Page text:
Researchers from NASA’s Johnson Space Center have discovered that dormant herpes viruses reactivate during spaceflight, leading to an urgent need to develop counter-measures, including vaccination, to ensure the success of deep-space missions.

Currently only vaccinations are available for varicella-zoster virus (VZV), which causes chickenpox and shingles, but three further varieties of herpes were detected in astronauts tested by the team: herpes simplex virus (HSV), cytomegalovirus (CMV) and Epstein–Barr virus (EBV).

EBV and CMV are responsible for causing glandular fever, while HSV causes oral and genital herpes.

Senior author of the study Dr Satish Mehta said: “Our present focus is on developing targeted treatment regimens for individuals suffering the consequences of viral reactivation.”

This is especially important because, as noted by Mehta, “the magnitude, frequency and duration of viral shedding all increase with length of spaceflight,” meaning that although only six astronauts developed symptoms in the study, more astronauts could be at risk during deep-space missions to the Moon or Mars.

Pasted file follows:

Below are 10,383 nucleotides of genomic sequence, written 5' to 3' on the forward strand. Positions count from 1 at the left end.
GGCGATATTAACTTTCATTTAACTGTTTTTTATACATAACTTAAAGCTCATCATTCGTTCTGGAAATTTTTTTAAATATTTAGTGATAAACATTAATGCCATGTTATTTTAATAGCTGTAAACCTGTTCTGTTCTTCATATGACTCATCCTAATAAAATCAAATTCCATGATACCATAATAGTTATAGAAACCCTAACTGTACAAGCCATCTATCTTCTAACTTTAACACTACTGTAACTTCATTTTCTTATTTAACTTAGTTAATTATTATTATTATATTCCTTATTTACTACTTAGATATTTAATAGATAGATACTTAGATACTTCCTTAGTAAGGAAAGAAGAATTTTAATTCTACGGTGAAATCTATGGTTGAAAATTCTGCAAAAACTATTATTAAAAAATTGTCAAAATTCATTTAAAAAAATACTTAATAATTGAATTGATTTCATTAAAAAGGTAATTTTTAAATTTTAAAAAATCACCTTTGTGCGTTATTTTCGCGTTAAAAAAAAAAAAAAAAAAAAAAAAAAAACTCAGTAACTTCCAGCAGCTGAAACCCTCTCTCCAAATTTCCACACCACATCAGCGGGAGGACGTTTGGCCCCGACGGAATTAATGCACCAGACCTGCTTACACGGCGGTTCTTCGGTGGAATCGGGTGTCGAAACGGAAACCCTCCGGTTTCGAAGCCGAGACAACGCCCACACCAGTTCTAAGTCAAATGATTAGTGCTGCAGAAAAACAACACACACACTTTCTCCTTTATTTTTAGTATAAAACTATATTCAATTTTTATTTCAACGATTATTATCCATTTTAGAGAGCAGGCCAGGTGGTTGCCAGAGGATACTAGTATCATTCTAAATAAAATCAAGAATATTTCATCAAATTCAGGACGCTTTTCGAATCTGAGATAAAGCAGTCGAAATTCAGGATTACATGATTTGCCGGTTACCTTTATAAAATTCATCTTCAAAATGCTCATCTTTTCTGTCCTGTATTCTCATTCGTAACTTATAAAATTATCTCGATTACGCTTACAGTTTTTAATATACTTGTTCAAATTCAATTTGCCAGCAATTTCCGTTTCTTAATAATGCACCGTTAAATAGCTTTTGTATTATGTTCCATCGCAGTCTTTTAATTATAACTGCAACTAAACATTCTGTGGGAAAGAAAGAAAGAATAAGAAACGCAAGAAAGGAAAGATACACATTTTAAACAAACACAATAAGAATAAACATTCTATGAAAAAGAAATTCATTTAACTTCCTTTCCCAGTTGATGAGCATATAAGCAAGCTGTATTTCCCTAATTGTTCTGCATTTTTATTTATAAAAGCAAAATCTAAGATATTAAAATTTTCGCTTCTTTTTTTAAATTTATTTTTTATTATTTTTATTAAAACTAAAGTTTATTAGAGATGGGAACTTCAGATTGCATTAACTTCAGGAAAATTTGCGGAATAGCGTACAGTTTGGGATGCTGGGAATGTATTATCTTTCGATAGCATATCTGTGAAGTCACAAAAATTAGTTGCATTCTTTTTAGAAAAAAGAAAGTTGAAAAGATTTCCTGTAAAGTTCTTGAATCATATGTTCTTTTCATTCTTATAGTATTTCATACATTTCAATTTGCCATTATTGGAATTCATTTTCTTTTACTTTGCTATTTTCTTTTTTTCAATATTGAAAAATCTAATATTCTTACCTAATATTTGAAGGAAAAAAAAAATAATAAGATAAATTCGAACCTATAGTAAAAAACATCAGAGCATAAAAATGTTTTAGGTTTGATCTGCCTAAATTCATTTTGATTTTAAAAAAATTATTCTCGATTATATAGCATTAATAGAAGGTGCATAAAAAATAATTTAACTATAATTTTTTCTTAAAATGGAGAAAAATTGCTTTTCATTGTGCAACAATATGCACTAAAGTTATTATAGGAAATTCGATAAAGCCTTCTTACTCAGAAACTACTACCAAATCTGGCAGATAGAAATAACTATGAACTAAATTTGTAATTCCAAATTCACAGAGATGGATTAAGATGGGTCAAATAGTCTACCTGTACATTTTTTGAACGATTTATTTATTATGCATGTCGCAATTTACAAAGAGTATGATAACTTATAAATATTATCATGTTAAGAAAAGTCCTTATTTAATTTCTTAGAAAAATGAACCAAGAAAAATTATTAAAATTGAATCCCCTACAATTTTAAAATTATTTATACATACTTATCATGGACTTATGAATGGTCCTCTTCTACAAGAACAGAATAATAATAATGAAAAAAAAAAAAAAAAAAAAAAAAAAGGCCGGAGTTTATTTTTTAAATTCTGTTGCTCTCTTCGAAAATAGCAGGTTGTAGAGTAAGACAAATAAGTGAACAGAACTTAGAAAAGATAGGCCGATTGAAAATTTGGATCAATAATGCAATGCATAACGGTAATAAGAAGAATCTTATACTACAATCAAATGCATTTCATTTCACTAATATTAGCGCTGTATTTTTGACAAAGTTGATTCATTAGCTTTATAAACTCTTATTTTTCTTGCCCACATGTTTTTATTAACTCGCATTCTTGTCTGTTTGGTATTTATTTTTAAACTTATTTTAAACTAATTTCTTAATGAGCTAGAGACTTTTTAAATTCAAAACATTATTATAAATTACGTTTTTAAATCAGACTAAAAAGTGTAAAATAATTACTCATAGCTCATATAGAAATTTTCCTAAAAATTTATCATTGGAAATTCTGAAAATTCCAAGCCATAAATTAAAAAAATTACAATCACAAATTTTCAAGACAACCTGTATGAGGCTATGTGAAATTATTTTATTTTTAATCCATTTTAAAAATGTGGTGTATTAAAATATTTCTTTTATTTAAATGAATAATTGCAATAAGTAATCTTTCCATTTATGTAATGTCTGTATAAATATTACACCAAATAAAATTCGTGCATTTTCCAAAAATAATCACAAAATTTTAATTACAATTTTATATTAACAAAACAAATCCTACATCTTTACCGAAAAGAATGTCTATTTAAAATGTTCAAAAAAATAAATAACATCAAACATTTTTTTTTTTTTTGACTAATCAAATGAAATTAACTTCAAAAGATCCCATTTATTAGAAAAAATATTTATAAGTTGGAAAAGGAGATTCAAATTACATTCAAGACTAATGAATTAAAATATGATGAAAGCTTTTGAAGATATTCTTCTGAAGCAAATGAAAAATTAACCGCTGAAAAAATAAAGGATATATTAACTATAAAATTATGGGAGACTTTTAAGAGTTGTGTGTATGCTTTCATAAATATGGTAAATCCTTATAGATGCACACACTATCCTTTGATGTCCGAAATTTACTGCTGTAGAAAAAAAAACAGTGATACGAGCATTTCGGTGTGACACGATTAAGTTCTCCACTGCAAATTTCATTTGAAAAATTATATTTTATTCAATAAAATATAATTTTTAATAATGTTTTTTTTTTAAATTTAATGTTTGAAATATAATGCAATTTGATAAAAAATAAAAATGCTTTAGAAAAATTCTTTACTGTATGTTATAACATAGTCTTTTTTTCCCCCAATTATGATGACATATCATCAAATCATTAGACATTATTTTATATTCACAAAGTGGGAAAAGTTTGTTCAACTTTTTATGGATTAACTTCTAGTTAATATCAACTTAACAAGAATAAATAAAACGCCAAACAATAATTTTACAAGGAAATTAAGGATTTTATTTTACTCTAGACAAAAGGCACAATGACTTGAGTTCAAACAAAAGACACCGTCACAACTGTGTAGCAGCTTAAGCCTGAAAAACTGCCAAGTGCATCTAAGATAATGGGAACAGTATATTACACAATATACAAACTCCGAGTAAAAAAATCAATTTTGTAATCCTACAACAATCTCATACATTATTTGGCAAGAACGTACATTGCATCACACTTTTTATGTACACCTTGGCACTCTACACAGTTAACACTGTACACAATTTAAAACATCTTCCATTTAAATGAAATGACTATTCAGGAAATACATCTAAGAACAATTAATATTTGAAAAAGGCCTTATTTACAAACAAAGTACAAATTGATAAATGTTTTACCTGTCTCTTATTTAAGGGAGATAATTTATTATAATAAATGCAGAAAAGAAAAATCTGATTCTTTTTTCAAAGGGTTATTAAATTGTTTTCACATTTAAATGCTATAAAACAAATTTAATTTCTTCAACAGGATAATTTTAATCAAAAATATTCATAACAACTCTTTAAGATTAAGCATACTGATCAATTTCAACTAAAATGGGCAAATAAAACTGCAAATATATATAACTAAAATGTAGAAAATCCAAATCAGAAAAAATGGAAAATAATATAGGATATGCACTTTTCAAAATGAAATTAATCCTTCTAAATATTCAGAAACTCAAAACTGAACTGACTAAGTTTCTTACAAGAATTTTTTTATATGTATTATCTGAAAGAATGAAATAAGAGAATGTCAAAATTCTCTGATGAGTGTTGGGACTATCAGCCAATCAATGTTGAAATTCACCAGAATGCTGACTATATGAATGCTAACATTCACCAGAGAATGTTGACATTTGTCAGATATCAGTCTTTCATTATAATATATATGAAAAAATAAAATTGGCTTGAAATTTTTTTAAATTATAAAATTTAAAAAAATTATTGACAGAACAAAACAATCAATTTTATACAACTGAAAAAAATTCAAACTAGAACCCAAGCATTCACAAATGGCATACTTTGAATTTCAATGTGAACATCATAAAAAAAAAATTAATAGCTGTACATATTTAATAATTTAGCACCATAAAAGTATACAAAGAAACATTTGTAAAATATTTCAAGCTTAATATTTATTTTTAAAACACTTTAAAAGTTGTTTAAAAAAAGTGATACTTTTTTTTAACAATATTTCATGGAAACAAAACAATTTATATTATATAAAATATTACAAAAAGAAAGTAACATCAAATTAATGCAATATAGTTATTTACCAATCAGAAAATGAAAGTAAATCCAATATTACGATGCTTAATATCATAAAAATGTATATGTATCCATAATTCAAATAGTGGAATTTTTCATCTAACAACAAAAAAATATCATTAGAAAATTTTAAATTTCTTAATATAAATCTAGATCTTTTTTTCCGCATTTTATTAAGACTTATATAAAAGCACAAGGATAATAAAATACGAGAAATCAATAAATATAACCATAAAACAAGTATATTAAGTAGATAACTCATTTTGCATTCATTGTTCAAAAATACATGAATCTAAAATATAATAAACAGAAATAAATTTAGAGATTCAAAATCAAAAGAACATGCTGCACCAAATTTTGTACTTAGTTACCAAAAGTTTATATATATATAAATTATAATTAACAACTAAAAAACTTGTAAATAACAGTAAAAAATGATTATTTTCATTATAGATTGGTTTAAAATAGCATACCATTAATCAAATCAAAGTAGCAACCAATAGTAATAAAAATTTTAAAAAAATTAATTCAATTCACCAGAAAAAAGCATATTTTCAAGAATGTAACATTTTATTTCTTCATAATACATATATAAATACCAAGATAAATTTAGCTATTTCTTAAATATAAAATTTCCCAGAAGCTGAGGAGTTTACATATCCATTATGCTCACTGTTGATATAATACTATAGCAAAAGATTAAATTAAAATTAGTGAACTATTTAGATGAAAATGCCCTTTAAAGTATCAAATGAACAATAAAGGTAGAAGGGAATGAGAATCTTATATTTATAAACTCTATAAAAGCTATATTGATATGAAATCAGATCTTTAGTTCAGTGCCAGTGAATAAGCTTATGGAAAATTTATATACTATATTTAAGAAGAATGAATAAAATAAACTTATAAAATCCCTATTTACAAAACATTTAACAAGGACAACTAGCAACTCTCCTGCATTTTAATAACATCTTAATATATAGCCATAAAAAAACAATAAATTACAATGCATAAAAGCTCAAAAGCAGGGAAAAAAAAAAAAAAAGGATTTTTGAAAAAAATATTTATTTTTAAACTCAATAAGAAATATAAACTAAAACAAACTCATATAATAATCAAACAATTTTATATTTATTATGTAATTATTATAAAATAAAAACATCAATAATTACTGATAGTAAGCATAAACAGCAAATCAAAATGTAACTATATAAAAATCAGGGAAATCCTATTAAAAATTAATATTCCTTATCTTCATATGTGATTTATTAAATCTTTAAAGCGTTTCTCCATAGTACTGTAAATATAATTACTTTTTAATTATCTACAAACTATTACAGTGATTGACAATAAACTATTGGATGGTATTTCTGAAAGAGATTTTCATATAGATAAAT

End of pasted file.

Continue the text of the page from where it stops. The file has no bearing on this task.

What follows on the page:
Based upon analysis of saliva, blood and urine samples collected before, during and following space-flight, of the 89 crew aboard Space Shuttle flights and the 23 on International Space Station missions, 61“shed herpes viruses in their saliva or urine samples.”

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Mehta added: “These frequencies – as well as the quantity – of viral shedding are markedly higher than in samples from before or after flight, or from matched healthy controls.”

He explained: “During spaceflight there is a rise in secretion of stress hormones like cortisol and adrenaline, which are known to suppress the immune system.

“In keeping with this, we find that astronaut’s immune cells – particularly those that normally suppress and eliminate viruses – become less effective during spaceflight and sometimes for up to 60 days after.” The team found infectious VZV and CMV shed in body fluids up to 30 days following return to earth.

In addition to protecting astronauts during deep-space missions, Mehta argues: “This research has tremendous clinical relevance for patients on Earth too.

“Already, our spaceflight-developed technologies for rapid viral detection in saliva have been employed in clinics and hospitals around the world.”

Also, continued virus shedding on return to earth could cause serious risks to immunocompromised or uninfected people, such as new born babies.